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The business of converting Japanese console games for the Western market has swelled significantly in the past few years, and in this interview, Gamasutra talks to NIS America writer Phoenix Spaulding on the art of localization and the future of the firm'

October 2, 2007

7 Min Read

Author: by Brandon Sheffield, Staff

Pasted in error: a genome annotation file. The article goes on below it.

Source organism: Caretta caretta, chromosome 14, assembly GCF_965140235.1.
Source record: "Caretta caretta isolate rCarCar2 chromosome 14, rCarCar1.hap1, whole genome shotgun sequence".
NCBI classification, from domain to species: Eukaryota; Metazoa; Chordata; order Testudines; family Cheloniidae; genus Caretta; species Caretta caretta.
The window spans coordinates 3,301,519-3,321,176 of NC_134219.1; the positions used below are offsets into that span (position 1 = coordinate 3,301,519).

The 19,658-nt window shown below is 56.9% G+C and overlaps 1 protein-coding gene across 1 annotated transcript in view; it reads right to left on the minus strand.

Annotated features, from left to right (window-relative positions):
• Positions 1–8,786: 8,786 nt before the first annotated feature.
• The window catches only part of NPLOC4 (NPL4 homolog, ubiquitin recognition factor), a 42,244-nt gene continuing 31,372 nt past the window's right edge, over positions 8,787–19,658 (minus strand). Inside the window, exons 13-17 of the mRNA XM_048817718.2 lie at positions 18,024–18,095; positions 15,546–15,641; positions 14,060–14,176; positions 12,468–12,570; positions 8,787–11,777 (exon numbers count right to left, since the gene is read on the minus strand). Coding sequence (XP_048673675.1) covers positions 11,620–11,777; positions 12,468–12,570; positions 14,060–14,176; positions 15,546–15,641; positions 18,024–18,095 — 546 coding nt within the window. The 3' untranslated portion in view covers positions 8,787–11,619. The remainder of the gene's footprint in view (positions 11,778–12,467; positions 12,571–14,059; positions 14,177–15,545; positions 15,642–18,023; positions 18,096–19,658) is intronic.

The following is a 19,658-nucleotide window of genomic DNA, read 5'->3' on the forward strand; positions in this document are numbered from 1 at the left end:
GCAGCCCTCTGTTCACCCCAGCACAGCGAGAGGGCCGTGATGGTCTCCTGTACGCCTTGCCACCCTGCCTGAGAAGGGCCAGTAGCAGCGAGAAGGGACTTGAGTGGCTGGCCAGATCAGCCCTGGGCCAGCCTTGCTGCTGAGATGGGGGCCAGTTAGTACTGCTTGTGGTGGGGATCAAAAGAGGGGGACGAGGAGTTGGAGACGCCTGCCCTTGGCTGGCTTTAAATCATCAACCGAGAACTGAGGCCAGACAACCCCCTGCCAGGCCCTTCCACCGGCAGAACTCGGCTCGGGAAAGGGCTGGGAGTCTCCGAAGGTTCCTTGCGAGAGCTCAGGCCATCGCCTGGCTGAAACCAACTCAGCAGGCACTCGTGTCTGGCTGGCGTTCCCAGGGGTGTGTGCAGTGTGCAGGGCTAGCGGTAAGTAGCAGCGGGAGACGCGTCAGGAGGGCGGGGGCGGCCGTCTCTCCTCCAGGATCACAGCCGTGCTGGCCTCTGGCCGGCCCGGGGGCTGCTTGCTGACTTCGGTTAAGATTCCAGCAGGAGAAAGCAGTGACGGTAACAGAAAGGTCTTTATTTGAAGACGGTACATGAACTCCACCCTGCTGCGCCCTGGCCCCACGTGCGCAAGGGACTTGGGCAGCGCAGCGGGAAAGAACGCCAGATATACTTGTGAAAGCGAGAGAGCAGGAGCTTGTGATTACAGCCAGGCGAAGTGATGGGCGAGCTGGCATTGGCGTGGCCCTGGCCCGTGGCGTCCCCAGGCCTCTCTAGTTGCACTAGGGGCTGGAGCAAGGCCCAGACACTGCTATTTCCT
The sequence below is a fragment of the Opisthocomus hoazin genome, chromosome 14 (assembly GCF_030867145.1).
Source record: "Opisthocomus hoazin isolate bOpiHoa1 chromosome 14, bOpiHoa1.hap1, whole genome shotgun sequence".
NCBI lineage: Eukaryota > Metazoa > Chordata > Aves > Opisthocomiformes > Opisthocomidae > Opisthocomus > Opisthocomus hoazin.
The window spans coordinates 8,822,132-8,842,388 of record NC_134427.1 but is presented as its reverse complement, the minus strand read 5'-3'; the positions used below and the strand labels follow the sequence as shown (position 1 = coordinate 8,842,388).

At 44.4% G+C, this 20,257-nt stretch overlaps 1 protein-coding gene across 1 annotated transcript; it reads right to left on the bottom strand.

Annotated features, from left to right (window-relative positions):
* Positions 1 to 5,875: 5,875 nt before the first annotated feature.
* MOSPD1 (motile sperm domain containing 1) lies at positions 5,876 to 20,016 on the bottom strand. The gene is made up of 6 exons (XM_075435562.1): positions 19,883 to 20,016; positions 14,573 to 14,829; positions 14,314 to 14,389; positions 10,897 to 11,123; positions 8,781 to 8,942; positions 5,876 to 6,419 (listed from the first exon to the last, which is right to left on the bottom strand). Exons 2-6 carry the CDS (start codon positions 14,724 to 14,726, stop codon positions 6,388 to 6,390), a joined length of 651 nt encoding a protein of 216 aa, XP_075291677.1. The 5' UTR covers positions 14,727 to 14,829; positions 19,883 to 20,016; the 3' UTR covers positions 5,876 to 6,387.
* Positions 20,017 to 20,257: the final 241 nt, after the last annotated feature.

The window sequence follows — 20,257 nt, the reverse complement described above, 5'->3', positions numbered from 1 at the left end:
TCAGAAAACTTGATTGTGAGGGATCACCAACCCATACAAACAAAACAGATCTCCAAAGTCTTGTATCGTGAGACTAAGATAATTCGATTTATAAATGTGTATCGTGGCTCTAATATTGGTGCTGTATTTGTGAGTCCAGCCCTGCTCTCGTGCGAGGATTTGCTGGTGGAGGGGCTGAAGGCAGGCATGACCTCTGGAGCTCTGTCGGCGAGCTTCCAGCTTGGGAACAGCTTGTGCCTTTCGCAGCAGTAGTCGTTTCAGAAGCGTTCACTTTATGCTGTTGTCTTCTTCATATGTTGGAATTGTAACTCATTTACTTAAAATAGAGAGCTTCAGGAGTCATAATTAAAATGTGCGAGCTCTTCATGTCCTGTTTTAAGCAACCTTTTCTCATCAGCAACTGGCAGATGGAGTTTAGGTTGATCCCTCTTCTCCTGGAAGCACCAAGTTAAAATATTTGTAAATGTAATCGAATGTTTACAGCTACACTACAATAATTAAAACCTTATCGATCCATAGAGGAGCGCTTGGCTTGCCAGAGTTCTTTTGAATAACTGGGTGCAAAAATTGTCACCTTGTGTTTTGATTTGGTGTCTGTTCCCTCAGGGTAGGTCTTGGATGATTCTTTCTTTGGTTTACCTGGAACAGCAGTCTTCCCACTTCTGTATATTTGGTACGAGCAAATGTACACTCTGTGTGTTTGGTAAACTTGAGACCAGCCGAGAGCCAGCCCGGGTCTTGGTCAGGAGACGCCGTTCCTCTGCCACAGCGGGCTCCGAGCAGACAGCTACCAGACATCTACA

The business of converting Japanese console games for the Western market has swelled significantly in the past few years, and one of the smallest but more notable firms doing this is the American division of Nippon Ichi Software, the developers of titles such as cult strategy RPG Disgaea. As well as publishing its own games in North America, the firm has also put out games in the Atelier Iris series and GrimGrimoire. In this recent interview, Gamasutra talks to NIS America writer Phoenix Spaulding on the art of localization and the future of the firm's Disgaea series. The Art Of Localization So, what is your localization process like at NIS America, in terms of making a Japanese game appropriate for the U.S. market? What are the stages you go through? Phoenix Spaulding: The first thing that happens, after you get the contract for the game, is they’ll send us all the untranslated script, usually in Excel format, and we have a translator who will get to it and do all the rough translating, and that lasts probably about a month to a month and a half. And either after they’re all done - or, depending on their schedule, while they’re working on it - they’ll start giving it to me, and I’ll start doing the actual edit. We usually start with system files – the menus, item descriptions, and all that stuff, and after that we’ll start in with the actual story of it, and we’ll pretty much just start at the beginning and work chapter by chapter up to the end. After that, we get that script done, and this whole time we’re sending files to Japan, piece by piece. By the time we get done with that, they’ll take all the text, throw it into the game. Usually maybe a week or two after we get done with our work, they’ll send us the first ROM. That’s when we can start debugging it, which can last a month or a month and a half. After that, it goes to Sony, and gets the approval, and that’s usually everything. So are you working on the whole thing yourself? I’m doing all the script editing myself. We have the translator who does all the translating, and then me who does all that. Some projects, depending on time, if one person has more time to work on it... We only have two script editors, so at most, it would be two. For example, on Disgaea 2, we were really pressed for time, so one guy was doing the main story, and I did the item descriptions and the bonus story and everything. But usually it will be just one person. And then everyone as a group, the whole localization team, will read through the script together and make suggestions, or make corrections, or whatever. Does that mean Nippon Ichi doesn’t release that many games, thanks to this level of detail and staffing? I think in the last year, we released around 7 games, which is a game every 2 months. The whole process for us lasts around four months per game. Usually, right as we’re getting into debug on one game, we’ll start the translation or localization of another one. So we’re almost always balancing two projects off of each other. NIS America is releasing Disgaea, already localized by Atlus, on the PSP later this year - are you using the existing translation, or starting anew? Well, we used, for the most part, a lot of Atlus’s translation, and all we’re really doing is fixing any grammar mistakes. The other editor, Steve Carlson, is working on it, but from what I understand, we’re only making changes where we feel it’s really necessary. But then on top of that, they’ve added so much new content [to the PSP version] -- there’s new voice acting, there’s new chapters, so that material obviously is totally different. And we’ve re-recorded some voices based on what we’ve done since then, like Disgaea 2 and Makai Kingdom. But for the most part, we’ve left everything pretty well intact. How much say, if any, do you have in the voice direction? Actually, we have quite a lot. We will send our supervisor, Jack Niida, and whichever of the editors are working on the game to a session. Most of how the character’s going to sound, or how they talk, is usually determined by the script writer, primarily. And then, while we’re doing the voice acting, we’re sitting there listening, and if we have something we want to change, or want to explain something, we’re right there to make the change. So for us, at least, for our company, the script editors have a lot of control on the voice directing. So Jack Niida is helping oversee things from a different perspective? Since he can read the original Japanese, what he usually does is follow along in the original Japanese. Sort of like a last-minute safeguard, to make sure what the line says in English is the right line. Once in a while he’ll stop us and say “Oh, wait, this doesn’t quite read exactly how it is in the original Japanese, we should try to redo it.” For the most part he doesn’t do a lot of: “Oh you should say this this way, or say it this way.” It’s mostly technical elements, at least with the actual direction of, “Oh, this should have more of an accent, or this should have less of an emphasis." That’s usually left to us. The Business Of NIS America Moving on from localization to any business issues you can discuss, some people have been wondering if you’re actually going to be able to get Disgaea 3 approved on the PS3. PS: It’s tough to say, because I know there’s a lot of rumors about what Sony demands or expects or whatever, but it’s not anything set in stone. It’s almost never a case of, “Do what we say or it won’t come over.” It’s more like, “Well, we see what you have, but we’d really like to see more content.” Especially with PlayStation 3, Sony doesn't want to publish something that doesn’t, to them, live up to their standard. Not just the whole flashy graphics, but they want companies to really consider utilizing the network mode, and downloadable elements, those sorts of things. As it stands right now, in Japan, it’s ready to go. We won’t really know about America until we start working on it, and start talking to Sony America and find out what they think of it. Turning to your confirmed portable release, how do you think Disgaea: Afternoon Of Darkness for PSP will do? We recently just reprinted Disgaea for the PS2, so that’s getting easier to find for people. We have our level of acceptable sales. Based on how well Disgaea 2 sold, I’m confident that we’ll get to that. I don’t know if it will be like a runaway breakout title, though I’m hoping it will be. That’s the funny thing about games - you never can know. In the U.S., you publish games by Gust, and Hitmaker, and Idea Factory. Are you looking into any more of those kind of relationships? Whenever our boss goes back to Japan, there’s usually like 4 or 5 companies that he meets and talks to, and even if we’re not making a game, he still has those relationships. What he usually wants to do is he’s always looking for a company to build a long term relationship. But we’re always looking - we have a couple of companies that we’re talking to right now for our next set of games coming out, that we might deal with. And for me personally, I always get the new issues of Famitsu, and I’m always looking. Do you feel like Nippon Ichi in Japan is going to have to start looking at the Nintendo systems, because they haven’t been so much yet? That’s where some 80 percent of the money is right now. Whe do you think that’s going to happen? I don’t have any details on it, but I know back at Anime Expo, NIS Japan made a very brief mention about Disgaea on the DS. As far as I know, that’s still planned, and I know they’re at least looking at the others, like Wii, and maybe some other DS titles. I hope they do because so many of our fans, they’re all DS kids. It really just makes sense to at least try it.